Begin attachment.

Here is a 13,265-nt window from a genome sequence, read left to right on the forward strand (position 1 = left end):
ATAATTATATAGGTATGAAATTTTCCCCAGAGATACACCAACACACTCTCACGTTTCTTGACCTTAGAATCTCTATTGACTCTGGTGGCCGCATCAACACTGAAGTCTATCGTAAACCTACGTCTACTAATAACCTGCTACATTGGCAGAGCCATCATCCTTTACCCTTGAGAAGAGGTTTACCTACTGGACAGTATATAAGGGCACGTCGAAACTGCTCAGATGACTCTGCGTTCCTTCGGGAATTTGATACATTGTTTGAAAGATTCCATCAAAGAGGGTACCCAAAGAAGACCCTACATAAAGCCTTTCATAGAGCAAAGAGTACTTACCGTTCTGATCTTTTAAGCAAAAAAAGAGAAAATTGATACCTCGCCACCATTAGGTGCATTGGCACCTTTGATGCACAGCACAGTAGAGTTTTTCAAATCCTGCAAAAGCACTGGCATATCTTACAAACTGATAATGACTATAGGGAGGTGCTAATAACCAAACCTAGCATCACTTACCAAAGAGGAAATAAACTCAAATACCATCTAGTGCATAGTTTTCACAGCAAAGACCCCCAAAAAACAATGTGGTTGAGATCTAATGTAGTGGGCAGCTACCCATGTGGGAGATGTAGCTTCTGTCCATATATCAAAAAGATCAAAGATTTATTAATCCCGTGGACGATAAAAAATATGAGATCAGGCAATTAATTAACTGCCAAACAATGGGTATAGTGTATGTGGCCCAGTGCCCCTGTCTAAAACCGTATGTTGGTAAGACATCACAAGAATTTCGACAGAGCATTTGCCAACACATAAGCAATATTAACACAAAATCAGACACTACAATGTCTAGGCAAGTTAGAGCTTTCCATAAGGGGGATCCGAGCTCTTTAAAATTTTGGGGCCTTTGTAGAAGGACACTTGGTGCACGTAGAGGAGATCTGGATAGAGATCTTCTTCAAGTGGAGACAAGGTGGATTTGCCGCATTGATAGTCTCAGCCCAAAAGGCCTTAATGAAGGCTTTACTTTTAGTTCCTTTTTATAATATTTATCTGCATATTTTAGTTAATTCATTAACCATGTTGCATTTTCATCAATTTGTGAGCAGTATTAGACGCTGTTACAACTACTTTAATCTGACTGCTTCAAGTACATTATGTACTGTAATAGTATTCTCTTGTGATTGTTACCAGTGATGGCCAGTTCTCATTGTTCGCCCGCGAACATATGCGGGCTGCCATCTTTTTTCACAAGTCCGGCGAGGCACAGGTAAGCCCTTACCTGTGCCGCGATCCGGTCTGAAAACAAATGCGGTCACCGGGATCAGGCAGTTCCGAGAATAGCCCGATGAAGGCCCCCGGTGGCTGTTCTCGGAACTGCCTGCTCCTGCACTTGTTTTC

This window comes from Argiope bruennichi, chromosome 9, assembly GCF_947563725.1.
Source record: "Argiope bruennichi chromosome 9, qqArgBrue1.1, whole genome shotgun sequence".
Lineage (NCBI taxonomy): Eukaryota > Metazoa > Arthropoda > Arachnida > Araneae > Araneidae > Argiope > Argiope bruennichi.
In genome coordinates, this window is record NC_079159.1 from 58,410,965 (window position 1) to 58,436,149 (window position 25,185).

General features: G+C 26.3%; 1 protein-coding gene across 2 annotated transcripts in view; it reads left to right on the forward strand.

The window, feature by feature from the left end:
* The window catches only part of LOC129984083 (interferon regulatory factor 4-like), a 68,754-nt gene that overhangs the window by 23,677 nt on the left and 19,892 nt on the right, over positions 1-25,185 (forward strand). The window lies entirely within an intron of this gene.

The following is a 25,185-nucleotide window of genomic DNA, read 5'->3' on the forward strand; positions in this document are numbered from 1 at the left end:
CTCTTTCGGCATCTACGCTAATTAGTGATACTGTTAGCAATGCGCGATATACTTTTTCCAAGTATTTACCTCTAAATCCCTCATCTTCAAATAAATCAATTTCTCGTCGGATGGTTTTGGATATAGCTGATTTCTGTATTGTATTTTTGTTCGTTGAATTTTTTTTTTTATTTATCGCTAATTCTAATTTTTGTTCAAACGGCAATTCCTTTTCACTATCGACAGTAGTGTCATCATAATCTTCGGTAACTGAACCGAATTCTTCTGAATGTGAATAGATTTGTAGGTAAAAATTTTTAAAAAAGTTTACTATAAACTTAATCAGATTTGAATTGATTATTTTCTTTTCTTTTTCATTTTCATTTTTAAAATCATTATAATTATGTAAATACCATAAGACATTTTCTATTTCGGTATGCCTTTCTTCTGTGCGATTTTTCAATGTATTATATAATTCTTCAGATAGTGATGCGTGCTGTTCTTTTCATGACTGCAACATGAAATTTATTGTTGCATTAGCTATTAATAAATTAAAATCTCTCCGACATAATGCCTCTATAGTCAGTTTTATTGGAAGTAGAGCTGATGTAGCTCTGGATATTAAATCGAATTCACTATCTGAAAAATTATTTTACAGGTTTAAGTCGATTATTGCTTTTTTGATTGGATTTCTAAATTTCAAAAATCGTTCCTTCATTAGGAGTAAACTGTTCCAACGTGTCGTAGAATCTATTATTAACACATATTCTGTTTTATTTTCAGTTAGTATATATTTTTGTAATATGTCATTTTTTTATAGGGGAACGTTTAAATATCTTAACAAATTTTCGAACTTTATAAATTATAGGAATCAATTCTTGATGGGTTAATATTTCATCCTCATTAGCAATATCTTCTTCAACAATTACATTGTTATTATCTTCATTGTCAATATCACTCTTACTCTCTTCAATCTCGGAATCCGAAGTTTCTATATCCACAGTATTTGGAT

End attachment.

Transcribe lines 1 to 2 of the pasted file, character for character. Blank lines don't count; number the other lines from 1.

Here is a 13,265-nt window from a genome sequence, read left to right on the forward strand (position 1 = left end):
ATAATTATATAGGTATGAAATTTTCCCCAGAGATACACCAACACACTCTCACGTTTCTTGACCTTAGAATCTCTATTGACTCTGGTGGCCGCATCAACACTGAAGTCTATCGTAAACCTACGTCTACTAATAACCTGCTACATTGGCAGAGCCATCATCCTTTACCCTTGAGAAGAGGTTTACCTACTGGACAGTATATAAGGGCACGTCGAAACTGCTCAGATGACTCTGCGTTCCTTCGGGAATTTGATACATTGTTTGAAAGATTCCATCAAAGAGGGTACCCAAAGAAGACCCTACATAAAGCCTTTCATAGAGCAAAGAGTACTTACCGTTCTGATCTTTTAAGCAAAAAAAGAGAAAATTGATACCTCGCCACCATTAGGTGCATTGGCACCTTTGATGCACAGCACAGTAGAGTTTTTCAAATCCTGCAAAAGCACTGGCATATCTTACAAACTGATAATGACTATAGGGAGGTGCTAATAACCAAACCTAGCATCACTTACCAAAGAGGAAATAAACTCAAATACCATCTAGTGCATAGTTTTCACAGCAAAGACCCCCAAAAAACAATGTGGTTGAGATCTAATGTAGTGGGCAGCTACCCATGTGGGAGATGTAGCTTCTGTCCATATATCAAAAAGATCAAAGATTTATTAATCCCGTGGACGATAAAAAATATGAGATCAGGCAATTAATTAACTGCCAAACAATGGGTATAGTGTATGTGGCCCAGTGCCCCTGTCTAAAACCGTATGTTGGTAAGACATCACAAGAATTTCGACAGAGCATTTGCCAACACATAAGCAATATTAACACAAAATCAGACACTACAATGTCTAGGCAAGTTAGAGCTTTCCATAAGGGGGATCCGAGCTCTTTAAAATTTTGGGGCCTTTGTAGAAGGACACTTGGTGCACGTAGAGGAGATCTGGATAGAGATCTTCTTCAAGTGGAGACAAGGTGGATTTGCCGCATTGATAGTCTCAGCCCAAAAGGCCTTAATGAAGGCTTTACTTTTAGTTCCTTTTTATAATATTTATCTGCATATTTTAGTTAATTCATTAACCATGTTGCATTTTCATCAATTTGTGAGCAGTATTAGACGCTGTTACAACTACTTTAATCTGACTGCTTCAAGTACATTATGTACTGTAATAGTATTCTCTTGTGATTGTTACCAGTGATGGCCAGTTCTCATTGTTCGCCCGCGAACATATGCGGGCTGCCATCTTTTTTCACAAGTCCGGCGAGGCACAGGTAAGCCCTTACCTGTGCCGCGATCCGGTCTGAAAACAAATGCGGTCACCGGGATCAGGCAGTTCCGAGAATAGCCCGATGAAGGCCCCCGGTGGCTGTTCTCGGAACTGCCTGCTCCTGCACTTGTTTTC